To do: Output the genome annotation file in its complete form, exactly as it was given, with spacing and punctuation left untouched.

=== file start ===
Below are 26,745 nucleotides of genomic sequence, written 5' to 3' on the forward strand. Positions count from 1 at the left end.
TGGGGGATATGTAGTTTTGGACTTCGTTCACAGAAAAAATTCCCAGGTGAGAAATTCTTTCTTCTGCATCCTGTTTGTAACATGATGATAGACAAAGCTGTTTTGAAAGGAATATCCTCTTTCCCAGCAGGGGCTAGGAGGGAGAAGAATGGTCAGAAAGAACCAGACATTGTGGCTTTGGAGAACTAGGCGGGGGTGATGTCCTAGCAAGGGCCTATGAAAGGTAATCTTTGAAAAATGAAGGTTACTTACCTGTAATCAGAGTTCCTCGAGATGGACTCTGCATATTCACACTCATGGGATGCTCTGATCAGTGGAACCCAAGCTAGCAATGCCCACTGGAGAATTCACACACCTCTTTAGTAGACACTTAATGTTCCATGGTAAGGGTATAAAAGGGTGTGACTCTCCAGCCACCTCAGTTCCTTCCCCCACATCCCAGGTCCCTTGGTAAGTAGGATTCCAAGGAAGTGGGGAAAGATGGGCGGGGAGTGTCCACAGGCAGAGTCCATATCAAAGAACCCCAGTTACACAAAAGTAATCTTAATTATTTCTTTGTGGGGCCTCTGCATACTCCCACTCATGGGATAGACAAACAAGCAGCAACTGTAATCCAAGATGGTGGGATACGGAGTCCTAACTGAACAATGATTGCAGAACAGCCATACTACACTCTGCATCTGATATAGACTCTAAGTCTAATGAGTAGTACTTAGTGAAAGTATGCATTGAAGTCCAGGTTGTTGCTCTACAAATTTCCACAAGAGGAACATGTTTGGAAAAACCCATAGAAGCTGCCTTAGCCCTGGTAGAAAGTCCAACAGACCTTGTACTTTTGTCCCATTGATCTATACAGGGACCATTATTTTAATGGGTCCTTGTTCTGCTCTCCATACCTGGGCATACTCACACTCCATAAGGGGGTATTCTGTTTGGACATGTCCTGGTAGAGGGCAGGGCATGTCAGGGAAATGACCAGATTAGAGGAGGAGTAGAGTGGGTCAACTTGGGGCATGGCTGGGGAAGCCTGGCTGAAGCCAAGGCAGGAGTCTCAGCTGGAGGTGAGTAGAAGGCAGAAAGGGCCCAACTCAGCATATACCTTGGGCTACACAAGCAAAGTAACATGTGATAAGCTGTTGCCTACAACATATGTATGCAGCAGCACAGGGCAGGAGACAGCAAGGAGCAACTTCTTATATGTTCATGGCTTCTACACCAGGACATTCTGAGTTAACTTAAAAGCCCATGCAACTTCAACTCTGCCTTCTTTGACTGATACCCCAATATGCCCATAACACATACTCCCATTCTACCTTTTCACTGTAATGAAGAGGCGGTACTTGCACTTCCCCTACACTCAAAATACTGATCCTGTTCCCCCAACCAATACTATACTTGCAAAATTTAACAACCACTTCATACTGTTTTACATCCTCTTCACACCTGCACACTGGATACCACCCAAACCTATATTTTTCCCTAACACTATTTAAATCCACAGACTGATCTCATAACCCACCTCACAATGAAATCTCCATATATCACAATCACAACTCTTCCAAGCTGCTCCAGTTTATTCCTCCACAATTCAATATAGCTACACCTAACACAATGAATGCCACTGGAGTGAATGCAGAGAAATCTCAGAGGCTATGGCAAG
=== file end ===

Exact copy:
Below are 26,745 nucleotides of genomic sequence, written 5' to 3' on the forward strand. Positions count from 1 at the left end.
TGGGGGATATGTAGTTTTGGACTTCGTTCACAGAAAAAATTCCCAGGTGAGAAATTCTTTCTTCTGCATCCTGTTTGTAACATGATGATAGACAAAGCTGTTTTGAAAGGAATATCCTCTTTCCCAGCAGGGGCTAGGAGGGAGAAGAATGGTCAGAAAGAACCAGACATTGTGGCTTTGGAGAACTAGGCGGGGGTGATGTCCTAGCAAGGGCCTATGAAAGGTAATCTTTGAAAAATGAAGGTTACTTACCTGTAATCAGAGTTCCTCGAGATGGACTCTGCATATTCACACTCATGGGATGCTCTGATCAGTGGAACCCAAGCTAGCAATGCCCACTGGAGAATTCACACACCTCTTTAGTAGACACTTAATGTTCCATGGTAAGGGTATAAAAGGGTGTGACTCTCCAGCCACCTCAGTTCCTTCCCCCACATCCCAGGTCCCTTGGTAAGTAGGATTCCAAGGAAGTGGGGAAAGATGGGCGGGGAGTGTCCACAGGCAGAGTCCATATCAAAGAACCCCAGTTACACAAAAGTAATCTTAATTATTTCTTTGTGGGGCCTCTGCATACTCCCACTCATGGGATAGACAAACAAGCAGCAACTGTAATCCAAGATGGTGGGATACGGAGTCCTAACTGAACAATGATTGCAGAACAGCCATACTACACTCTGCATCTGATATAGACTCTAAGTCTAATGAGTAGTACTTAGTGAAAGTATGCATTGAAGTCCAGGTTGTTGCTCTACAAATTTCCACAAGAGGAACATGTTTGGAAAAACCCATAGAAGCTGCCTTAGCCCTGGTAGAAAGTCCAACAGACCTTGTACTTTTGTCCCATTGATCTATACAGGGACCATTATTTTAATGGGTCCTTGTTCTGCTCTCCATACCTGGGCATACTCACACTCCATAAGGGGGTATTCTGTTTGGACATGTCCTGGTAGAGGGCAGGGCATGTCAGGGAAATGACCAGATTAGAGGAGGAGTAGAGTGGGTCAACTTGGGGCATGGCTGGGGAAGCCTGGCTGAAGCCAAGGCAGGAGTCTCAGCTGGAGGTGAGTAGAAGGCAGAAAGGGCCCAACTCAGCATATACCTTGGGCTACACAAGCAAAGTAACATGTGATAAGCTGTTGCCTACAACATATGTATGCAGCAGCACAGGGCAGGAGACAGCAAGGAGCAACTTCTTATATGTTCATGGCTTCTACACCAGGACATTCTGAGTTAACTTAAAAGCCCATGCAACTTCAACTCTGCCTTCTTTGACTGATACCCCAATATGCCCATAACACATACTCCCATTCTACCTTTTCACTGTAATGAAGAGGCGGTACTTGCACTTCCCCTACACTCAAAATACTGATCCTGTTCCCCCAACCAATACTATACTTGCAAAATTTAACAACCACTTCATACTGTTTTACATCCTCTTCACACCTGCACACTGGATACCACCCAAACCTATATTTTTCCCTAACACTATTTAAATCCACAGACTGATCTCATAACCCACCTCACAATGAAATCTCCATATATCACAATCACAACTCTTCCAAGCTGCTCCAGTTTATTCCTCCACAATTCAATATAGCTACACCTAACACAATGAATGCCACTGGAGTGAATGCAGAGAAATCTCAGAGGCTATGGCAAG